Beyond Thanksgiving

Army field worship service

Read:  Job chapter 1.

Tomorrow millions of Americans will gather with friends and family to give thanks for the blessings of the past year. Thanks will be voiced for many things—family, friends, gifts, wealth, and acts of kindness by others just to name a few.

Sometimes personal adversity makes it is hard to give thanks though.  Death, job loss, divorce, failing health and many other adverse circumstances can rob us of joy.   Yet we always have the assurance of Romans 8:28, “And we know that in all things God works for the good of those who love him, who have been called according to his purpose.”  Even when our personal lives become chaotic, we have the assurance that God remains in control.  According to St. Paul, we suffer, “…that we might not rely on ourselves but on God, who raises the dead.”  (2 Corinthians 1:9, NIV).

Regarding the promise of Romans 8:28, John Piper has observed, “So the rugged hope of the believer is not that we will escape distress or peril or hunger or slaughter, but that Almighty God will make every one of our agonies an instrument of his mercy to do us good. ‘You meant it for evil,’ Joseph said to his brothers who had sold him into slavery, ‘but God meant it for good.’  (Genesis 50:18-20) And so it is with every calamity of those who love God. God meant it for good!”

While it might be difficult to see the good in today’s circumstances, someday it will be perfectly clear. During our lives we have an imperfect understanding of divine things. But as 1Corinthians 13:12 promises,For now we see only a reflection as in a mirror; then we shall see face to face. Now I know in part; then I shall know fully, even as I am fully known.”

Even when our personal circumstances are tough we should always give thanks to God for the cross—that while we were yet sinners Christ died for us.  Jesus became sin for us and in our stead suffered the punishment we all deserve.

Beyond mere thanksgiving though, God is worthy of our worship.  Worship is an act of awe and reverence done in recognition of God for whom and what He is, not what he has done.  We can follow the example of Job, who remained blameless before God even as his personal world was caving in around him:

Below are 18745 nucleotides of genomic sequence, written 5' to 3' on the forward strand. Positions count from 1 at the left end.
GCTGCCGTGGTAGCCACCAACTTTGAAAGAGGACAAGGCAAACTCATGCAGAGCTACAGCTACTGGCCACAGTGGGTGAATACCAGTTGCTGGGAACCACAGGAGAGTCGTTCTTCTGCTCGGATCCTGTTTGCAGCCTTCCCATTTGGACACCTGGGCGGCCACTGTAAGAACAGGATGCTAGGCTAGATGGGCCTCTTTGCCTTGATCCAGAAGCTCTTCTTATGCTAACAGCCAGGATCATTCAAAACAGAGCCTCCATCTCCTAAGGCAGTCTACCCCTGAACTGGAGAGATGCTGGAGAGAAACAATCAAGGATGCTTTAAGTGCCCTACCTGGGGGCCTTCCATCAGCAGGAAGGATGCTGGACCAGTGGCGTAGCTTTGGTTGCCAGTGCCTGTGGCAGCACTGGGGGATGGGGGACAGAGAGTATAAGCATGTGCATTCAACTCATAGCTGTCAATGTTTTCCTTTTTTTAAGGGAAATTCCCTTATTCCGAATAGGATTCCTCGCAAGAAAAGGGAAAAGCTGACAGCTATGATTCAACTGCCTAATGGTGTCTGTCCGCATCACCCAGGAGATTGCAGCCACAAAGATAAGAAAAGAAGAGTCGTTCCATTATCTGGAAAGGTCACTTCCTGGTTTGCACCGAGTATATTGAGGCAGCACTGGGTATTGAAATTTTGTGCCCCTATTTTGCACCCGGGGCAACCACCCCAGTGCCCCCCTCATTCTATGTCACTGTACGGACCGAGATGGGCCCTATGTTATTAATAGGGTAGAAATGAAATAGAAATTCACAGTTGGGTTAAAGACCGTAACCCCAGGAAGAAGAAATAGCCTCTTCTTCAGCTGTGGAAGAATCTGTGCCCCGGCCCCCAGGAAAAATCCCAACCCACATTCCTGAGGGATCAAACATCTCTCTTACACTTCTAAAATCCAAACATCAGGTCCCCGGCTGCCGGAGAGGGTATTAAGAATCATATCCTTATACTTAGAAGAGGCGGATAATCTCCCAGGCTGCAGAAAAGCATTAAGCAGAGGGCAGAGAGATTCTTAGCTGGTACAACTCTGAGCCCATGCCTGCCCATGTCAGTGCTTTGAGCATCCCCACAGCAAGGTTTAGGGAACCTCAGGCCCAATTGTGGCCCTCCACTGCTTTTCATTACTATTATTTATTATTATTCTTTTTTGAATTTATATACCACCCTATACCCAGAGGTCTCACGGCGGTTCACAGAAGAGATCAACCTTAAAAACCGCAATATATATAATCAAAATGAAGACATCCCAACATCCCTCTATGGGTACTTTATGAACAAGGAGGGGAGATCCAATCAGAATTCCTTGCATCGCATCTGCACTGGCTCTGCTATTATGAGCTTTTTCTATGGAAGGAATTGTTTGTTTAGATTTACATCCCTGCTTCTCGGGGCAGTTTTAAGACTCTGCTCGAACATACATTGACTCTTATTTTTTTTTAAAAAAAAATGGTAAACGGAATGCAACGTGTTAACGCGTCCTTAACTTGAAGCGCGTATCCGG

While he was still speaking, yet another messenger came and said, “Your sons and daughters were feasting and drinking wine at the oldest brother’s house, when suddenly a mighty wind swept in from the desert and struck the four corners of the house. It collapsed on them and they are dead, and I am the only one who has escaped to tell you!” At this, Job got up and tore his robe and shaved his head. Then he fell to the ground in worship and said: “Naked I came from my mother’s womb, and naked I will depart. The Lord gave and the Lord has taken away; may the name of the Lord be praised.” —Job 1:18-21 (NIV)

King David provided another example for us to follow. When his infant son grew ill, he fasted and prayed to God throughout the night to spare the child.  But, when he learned that the child has died, rather than having an emotional breakdown, David arose, bathed himself, put on clean clothes and then went to the Lord’s house to worship.   (2 Samuel 12:15-20).

In John 16:33 (NIV), Jesus tells us, “In this world you will have trouble. But take heart! I have overcome the world.”   In John 17, Jesus’ prayer reminds us that his followers are not of this world, even as He is not of this world.  We will all suffer at times during our lives, but we need look no farther than the cross to find peace amid life’s tribulations.

“There is no pit so deep that God’s love is not deeper still.”― Corrie ten Boom


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